The 21st century will be an urban century with more people around the world residing in metropolitan regions than in any other form of human settlement. This urbanization is taking place in both the global North and the global South. Its implications are widespread: from environmental challenges to entrenched patterns of segregation to new configurations of politics and social movements. The Global Metropolitan Studies Initiative is concerned with this urban condition. Bringing together numerous faculty, this multidisciplinary endeavor supports research and houses graduate and undergraduate curricula. It is one of a handful of "strategic" initiatives selected by the UC Berkeley campus to mark a new generation of scholarship and to consolidate an emerging academic field.
Growing Cities screening and dinner
Wednesday, April 2nd , 7-9 p.m.
110 Boalt Hall
(enter through the Cafe Zeb courtyard, all other doors will be locked)
This documentary follows two friends on a road trip across the country meeting urban farmers who are challenging the way we eat. The film highlights urban farmers in over 20 cities, providing a window into how people are transforming our communities.
RSVP: http://doodle.com/qe4zxwwi2v5c6nrh so we know how much dinner to get.
Support for this event comes from the Center for Global Healthy Cities, Global Metropolitan Studies, the Berkeley Food Institute, and GradFood.
Southern California and the Bay Area underwent a process of economic convergence in the first two thirds of the 20th century. Southern California caught up to the Bay Area in terms of real regional per capita income, while adding many more people than its northern neighbor. But with the advent of the New Economy, the Bay Area surged ahead of Southern California, generating a one-third gap in their per capita income levels by the early 21st century. This difference is descriptively due to the flourishing of the tech economy in the Bay Area. But the outcome was not foregone. Southern California had more and better technological resources than the Bay Area in the 1970s, and even well into the 1980s in certain respects. The Bay Area and Southern California, moreover, are representative of a wider phenomenon, a new Great Divergence among metropolitan regions within and between countries. Analyzing this case of just two regions, but in great detail, gives us keys about the causal process that underlie divergent economic development of metropolitan regions.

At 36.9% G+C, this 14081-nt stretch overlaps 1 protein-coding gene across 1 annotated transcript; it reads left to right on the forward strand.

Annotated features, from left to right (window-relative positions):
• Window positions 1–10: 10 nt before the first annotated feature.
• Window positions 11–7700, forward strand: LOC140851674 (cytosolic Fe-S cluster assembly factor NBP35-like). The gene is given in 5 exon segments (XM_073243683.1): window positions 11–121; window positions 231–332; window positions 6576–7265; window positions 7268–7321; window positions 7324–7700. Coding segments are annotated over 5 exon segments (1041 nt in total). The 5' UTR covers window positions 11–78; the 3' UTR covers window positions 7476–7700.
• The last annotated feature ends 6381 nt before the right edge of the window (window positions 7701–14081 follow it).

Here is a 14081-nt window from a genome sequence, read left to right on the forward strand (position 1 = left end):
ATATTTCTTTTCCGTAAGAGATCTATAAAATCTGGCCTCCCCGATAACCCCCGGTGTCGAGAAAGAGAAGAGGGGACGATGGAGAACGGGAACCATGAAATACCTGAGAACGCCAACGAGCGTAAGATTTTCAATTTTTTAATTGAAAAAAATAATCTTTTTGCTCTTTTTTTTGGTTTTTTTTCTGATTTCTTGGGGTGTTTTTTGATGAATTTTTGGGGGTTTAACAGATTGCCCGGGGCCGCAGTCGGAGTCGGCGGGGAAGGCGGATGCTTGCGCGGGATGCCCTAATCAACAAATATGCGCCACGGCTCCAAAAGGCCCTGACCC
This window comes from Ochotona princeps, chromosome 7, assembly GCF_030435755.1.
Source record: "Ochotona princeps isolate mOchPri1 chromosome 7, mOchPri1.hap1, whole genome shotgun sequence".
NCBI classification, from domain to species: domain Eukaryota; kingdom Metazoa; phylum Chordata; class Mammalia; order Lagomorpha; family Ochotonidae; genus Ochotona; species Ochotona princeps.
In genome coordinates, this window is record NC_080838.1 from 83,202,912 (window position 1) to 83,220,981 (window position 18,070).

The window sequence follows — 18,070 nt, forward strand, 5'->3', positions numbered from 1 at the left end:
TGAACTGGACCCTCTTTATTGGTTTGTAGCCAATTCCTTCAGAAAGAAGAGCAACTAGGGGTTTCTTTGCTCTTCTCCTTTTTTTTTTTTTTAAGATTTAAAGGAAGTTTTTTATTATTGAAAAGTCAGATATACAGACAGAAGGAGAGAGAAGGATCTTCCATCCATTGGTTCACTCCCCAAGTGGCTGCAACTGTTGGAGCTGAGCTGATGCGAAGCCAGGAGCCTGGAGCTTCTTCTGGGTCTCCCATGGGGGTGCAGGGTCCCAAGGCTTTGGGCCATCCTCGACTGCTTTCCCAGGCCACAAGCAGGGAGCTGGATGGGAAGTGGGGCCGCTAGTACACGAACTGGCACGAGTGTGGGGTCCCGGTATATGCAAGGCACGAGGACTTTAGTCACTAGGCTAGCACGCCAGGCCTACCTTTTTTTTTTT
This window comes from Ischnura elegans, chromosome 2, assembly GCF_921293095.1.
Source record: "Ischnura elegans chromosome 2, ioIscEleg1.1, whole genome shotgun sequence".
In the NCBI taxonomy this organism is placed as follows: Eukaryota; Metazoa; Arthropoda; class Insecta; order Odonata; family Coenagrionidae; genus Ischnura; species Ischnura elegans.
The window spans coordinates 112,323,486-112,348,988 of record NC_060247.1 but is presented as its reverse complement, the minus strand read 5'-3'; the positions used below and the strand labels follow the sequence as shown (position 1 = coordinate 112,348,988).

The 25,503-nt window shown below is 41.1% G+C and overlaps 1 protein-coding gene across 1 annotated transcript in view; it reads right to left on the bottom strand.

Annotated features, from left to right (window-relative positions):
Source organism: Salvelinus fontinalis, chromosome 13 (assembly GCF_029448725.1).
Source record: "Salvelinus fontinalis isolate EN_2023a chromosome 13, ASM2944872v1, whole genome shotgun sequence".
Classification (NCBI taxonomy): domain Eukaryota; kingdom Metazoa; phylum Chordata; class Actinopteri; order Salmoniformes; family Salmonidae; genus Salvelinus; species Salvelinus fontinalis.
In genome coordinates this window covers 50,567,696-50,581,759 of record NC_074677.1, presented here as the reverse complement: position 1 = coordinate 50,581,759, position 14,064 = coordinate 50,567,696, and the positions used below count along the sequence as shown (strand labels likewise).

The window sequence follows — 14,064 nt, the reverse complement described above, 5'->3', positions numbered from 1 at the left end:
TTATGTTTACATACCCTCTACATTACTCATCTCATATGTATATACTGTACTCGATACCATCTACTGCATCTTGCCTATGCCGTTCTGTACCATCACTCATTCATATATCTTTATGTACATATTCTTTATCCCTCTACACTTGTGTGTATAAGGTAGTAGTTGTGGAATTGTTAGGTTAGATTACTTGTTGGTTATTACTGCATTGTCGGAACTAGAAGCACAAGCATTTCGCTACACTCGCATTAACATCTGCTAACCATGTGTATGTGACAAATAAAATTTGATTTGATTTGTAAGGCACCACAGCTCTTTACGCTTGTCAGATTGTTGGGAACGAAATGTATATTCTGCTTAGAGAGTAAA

Michael Storper's research and teaching interests cover a variety of closely related topics related to economic geography and development. Specifically, he examines the forces that affect the ways an economy organizes itself in geographical space. His work spans the areas of globalization, technology, city-regions, and economic development. The latest of his many books is Keys to the City, which outlines his current five-year research project on the divergent economic development of the Los Angeles and San Francisco Bay Area economies.
Among many honors, he was elected to the British Academy in 2012, and also received the Regional Studies Association's award for overall achievement, the Sir Peter Hall Award, in the House of Commons in 2012.
Global Metropolitan Studies has been authorized to fill five new faculty positions to build a permanent educational enterprise. Three new faculty members have been hired to date; two additional positions will be filled in coming years.
- Jason Corburn, School of Public Health and Department of City & Regional Planning
- James Holston, Department of Anthropology
- Joan Walker, Department of Civil and Environmental Engineering.
- Alison Post, Department of Political Science.
Global Metropolitan Studies has more than70 faculty affiliates on campus. Core faculty come from the founding Departments of City and Regional Planning, Geography, Landscape Architecture and Environmental Planning, Political Science, Sociology, and Civil and Environmental Engineering. Additional faculty affiliates are from Anthropology, Architecture, the Energy and Resources Group, Environmental Science Policy and Management, History, Public Health, and Public Policy.
Faculty members with an interest in metropolitan studies are invited to participate in the initiative’s activities.
Global Metropolitan Studies offers a Designated Emphasis for doctoral students, to supplement their disciplinary degrees. The DE has two tracks, Comparative Urban Studies and Infrastructure & Environment, and includes two core courses and dozens of electives in all the disciplines represented by GMS faculty.
The research functions of the GMS initiative are located in the Global Metropolitan Studies Center, which is part of the Institute of Urban and Regional Development in the School of Environmental Design. The Global Metropolitan Studies Center serves as a conduit for faculty research grants, offers space for visiting scholars, and hosts lectures, symposia, and conferences.